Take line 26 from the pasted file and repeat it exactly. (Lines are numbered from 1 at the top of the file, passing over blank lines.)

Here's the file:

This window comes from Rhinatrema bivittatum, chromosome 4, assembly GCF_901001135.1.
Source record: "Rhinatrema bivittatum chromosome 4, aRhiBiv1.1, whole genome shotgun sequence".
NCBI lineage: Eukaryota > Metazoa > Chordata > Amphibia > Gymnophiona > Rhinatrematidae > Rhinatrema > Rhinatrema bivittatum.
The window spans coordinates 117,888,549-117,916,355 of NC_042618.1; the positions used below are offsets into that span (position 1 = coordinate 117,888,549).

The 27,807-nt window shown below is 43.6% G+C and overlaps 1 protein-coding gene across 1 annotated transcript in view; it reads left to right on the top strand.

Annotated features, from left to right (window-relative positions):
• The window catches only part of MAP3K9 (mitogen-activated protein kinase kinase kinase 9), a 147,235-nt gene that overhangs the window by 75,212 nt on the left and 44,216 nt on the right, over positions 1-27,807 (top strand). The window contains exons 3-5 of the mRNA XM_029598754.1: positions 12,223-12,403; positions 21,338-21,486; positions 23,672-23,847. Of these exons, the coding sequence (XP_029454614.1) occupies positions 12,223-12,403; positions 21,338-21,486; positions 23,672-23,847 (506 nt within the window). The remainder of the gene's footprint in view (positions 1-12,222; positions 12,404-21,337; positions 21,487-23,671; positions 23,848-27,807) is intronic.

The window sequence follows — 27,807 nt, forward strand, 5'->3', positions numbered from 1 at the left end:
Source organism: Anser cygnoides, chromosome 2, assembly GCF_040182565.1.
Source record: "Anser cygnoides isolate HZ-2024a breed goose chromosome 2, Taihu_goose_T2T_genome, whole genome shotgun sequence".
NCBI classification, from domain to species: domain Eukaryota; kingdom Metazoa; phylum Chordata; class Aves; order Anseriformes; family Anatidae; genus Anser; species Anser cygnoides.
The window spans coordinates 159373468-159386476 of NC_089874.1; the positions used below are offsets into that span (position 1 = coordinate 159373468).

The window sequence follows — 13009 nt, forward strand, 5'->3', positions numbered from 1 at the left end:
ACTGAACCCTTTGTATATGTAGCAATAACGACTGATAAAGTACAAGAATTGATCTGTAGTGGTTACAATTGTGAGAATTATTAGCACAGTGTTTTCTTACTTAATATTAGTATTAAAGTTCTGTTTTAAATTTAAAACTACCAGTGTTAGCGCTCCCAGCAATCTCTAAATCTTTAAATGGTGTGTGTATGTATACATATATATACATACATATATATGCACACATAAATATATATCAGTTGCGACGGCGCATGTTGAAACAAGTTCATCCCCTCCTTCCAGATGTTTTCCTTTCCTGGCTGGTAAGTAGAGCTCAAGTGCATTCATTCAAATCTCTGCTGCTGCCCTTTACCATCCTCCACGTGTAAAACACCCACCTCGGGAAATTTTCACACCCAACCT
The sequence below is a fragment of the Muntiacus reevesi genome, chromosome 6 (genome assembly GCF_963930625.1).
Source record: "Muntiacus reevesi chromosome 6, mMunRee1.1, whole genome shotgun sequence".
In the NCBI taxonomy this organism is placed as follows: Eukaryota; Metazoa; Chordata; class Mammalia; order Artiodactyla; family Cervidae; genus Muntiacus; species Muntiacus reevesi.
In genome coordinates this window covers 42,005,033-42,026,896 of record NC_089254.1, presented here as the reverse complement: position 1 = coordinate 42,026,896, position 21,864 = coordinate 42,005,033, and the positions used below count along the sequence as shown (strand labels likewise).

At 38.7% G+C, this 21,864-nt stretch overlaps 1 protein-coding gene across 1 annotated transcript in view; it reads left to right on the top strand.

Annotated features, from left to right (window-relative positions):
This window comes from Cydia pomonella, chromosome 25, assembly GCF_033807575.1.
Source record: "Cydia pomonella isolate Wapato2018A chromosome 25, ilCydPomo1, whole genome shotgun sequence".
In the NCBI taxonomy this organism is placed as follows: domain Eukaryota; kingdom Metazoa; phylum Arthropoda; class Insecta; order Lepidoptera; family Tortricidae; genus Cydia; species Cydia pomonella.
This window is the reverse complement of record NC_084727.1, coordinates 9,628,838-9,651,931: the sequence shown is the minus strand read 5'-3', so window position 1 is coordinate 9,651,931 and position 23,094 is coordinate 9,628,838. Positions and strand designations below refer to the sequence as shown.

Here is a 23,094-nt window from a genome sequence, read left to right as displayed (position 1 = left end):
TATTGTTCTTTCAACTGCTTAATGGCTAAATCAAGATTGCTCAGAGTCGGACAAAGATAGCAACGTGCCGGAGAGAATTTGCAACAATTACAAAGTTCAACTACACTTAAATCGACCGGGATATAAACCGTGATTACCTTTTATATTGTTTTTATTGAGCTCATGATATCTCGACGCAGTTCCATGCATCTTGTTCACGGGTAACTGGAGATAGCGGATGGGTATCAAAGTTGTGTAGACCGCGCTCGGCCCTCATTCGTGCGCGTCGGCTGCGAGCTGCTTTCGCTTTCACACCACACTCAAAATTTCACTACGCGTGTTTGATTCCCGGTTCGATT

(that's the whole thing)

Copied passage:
TATTGTTCTTTCAACTGCTTAATGGCTAAATCAAGATTGCTCAGAGTCGGACAAAGATAGCAACGTGCCGGAGAGAATTTGCAACAATTACAAAGTTCAACTACACTTAAATCGACCGGGATATAAACCGTGATTACCTTTTATATTGTTTTTATTGAGCTCATGATATCTCGACGCAGTTCCATGCATCTTGTTCACGGGTAACTGGAGATAGCGGATGGGTATCAAAGTTGTGTAGACCGCGCTCGGCCCTCATTCGTGCGCGTCGGCTGCGAGCTGCTTTCGCTTTCACACCACACTCAAAATTTCACTACGCGTGTTTGATTCCCGGTTCGATT